Chapter 2. Scale, Scope and Philosophy of the Clinical Problem

  1. Ruth Porter and
  2. David W. Fitzsimons
  1. Bryan Jennett

Published Online: 30 MAY 2008

DOI: 10.1002/9780470720165.ch2

Ciba Foundation Symposium 34 - Outcome of Severe Damage to the Central Nervous System

Ciba Foundation Symposium 34 - Outcome of Severe Damage to the Central Nervous System

How to Cite

Jennett, B. (1975) Scale, Scope and Philosophy of the Clinical Problem, in Ciba Foundation Symposium 34 - Outcome of Severe Damage to the Central Nervous System (eds R. Porter and D. W. Fitzsimons), John Wiley & Sons, Ltd., Chichester, UK. doi: 10.1002/9780470720165.ch2

Author Information

  1. University Department of Neurosurgery at The Institute of Neurological Sciences, Glasgow

Publication History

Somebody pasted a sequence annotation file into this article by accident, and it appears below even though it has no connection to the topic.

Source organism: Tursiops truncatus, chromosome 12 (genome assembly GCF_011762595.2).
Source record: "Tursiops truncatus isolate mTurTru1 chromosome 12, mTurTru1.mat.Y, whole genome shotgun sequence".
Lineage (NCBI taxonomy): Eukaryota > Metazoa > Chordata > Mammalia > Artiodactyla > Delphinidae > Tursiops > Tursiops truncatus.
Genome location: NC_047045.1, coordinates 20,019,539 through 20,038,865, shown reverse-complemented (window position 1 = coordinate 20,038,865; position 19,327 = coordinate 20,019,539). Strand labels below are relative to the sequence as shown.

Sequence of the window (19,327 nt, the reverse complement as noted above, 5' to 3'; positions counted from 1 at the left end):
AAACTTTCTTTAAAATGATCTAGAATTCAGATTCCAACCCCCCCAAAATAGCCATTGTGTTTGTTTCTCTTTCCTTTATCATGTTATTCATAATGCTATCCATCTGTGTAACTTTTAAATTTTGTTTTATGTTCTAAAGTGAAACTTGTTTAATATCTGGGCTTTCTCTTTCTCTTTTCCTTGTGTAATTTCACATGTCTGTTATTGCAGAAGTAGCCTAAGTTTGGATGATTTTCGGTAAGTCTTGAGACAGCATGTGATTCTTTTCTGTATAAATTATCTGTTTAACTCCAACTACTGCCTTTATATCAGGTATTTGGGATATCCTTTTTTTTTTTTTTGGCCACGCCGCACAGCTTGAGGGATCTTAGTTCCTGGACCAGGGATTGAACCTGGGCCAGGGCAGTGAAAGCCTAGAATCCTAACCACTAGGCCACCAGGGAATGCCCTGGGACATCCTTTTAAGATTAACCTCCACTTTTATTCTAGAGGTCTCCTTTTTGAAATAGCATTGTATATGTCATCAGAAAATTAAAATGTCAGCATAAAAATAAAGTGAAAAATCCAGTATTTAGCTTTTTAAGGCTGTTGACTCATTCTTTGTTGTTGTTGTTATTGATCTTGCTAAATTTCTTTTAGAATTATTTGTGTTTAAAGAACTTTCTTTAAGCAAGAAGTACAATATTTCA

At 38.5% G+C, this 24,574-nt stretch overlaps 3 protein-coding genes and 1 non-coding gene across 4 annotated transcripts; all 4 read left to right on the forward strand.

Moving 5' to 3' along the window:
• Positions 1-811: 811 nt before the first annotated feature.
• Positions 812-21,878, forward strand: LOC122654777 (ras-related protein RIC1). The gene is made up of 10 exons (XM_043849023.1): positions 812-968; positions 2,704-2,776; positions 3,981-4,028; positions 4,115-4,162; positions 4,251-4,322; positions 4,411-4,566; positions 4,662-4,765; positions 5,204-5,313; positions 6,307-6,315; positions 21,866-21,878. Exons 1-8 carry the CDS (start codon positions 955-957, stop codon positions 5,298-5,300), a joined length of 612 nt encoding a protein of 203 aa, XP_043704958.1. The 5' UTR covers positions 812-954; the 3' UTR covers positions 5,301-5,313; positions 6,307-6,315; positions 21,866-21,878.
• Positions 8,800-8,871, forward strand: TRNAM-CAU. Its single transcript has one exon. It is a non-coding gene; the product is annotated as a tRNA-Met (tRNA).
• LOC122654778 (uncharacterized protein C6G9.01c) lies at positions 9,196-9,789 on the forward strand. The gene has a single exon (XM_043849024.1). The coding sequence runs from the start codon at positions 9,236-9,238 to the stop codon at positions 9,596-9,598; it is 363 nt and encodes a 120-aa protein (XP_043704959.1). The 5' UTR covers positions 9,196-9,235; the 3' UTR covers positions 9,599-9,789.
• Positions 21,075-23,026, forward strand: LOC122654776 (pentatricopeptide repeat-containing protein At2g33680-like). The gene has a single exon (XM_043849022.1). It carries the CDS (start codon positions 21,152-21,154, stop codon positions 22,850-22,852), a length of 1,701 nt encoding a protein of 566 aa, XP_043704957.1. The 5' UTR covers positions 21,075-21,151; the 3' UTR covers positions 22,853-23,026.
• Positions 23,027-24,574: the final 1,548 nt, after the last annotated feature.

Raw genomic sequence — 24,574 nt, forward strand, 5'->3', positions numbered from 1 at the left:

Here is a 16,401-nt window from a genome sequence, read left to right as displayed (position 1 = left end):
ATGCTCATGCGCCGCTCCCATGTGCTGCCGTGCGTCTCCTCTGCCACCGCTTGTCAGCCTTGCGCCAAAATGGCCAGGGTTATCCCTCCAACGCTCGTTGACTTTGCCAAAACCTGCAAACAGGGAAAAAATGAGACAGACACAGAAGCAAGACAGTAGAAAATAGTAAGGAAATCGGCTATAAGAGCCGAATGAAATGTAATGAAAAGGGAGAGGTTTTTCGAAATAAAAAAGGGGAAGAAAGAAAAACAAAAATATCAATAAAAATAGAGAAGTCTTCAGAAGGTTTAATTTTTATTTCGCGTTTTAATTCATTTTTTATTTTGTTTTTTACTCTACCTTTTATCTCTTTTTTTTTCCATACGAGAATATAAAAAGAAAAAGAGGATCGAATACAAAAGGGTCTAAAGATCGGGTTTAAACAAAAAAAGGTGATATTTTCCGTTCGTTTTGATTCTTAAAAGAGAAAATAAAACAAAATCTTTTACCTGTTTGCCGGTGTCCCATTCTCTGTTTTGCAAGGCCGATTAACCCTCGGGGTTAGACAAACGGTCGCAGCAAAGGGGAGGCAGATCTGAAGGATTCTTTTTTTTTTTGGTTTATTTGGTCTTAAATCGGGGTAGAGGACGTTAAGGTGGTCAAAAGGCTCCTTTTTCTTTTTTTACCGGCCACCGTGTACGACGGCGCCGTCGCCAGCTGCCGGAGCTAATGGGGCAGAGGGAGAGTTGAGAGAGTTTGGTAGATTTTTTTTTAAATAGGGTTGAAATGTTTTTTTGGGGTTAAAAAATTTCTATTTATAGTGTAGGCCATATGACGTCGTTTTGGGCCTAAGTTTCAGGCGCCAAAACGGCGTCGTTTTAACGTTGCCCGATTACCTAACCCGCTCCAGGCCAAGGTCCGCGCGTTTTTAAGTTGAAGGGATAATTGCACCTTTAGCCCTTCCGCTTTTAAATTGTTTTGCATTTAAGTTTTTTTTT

1. Published Online: 30 MAY 2008
  2. Published Print: 1 JAN 1975

ISBN Information

Print ISBN: 9789021940380

Online ISBN: 9780470720165

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Keywords:

  • neurosurgeons;
  • scale;
  • recovery process;
  • clinical problem;
  • head injury

Summary

The recovery process after acute brain damage has attracted little interest from either basic or clinical scientists who seem to be most concerned with the acute stage. Much might be learnt about the mechanisms of the nervous system from study of the recovery process.

The number of patients with permanent brain damage is growing as the result of the increased survival rate from such common conditions as severe head injury and non-geriatric stroke. Response to this problem has largely come from other disciplines, and in the form of supportive care rather than scientific enquiry. Such an enquiry might seek to answer three outstanding questions.

(1) What is the nature of the persisting disability?

(2) Can more scientifically based rehabilitation, including physical, mental and social components, either accelerate the rate of recovery or reduce the degree of ultimate disability?

(3) Can the ultimate outcome be predicted in the acute stage; and can the amount of further improvement be estimated in the later stages of recovery?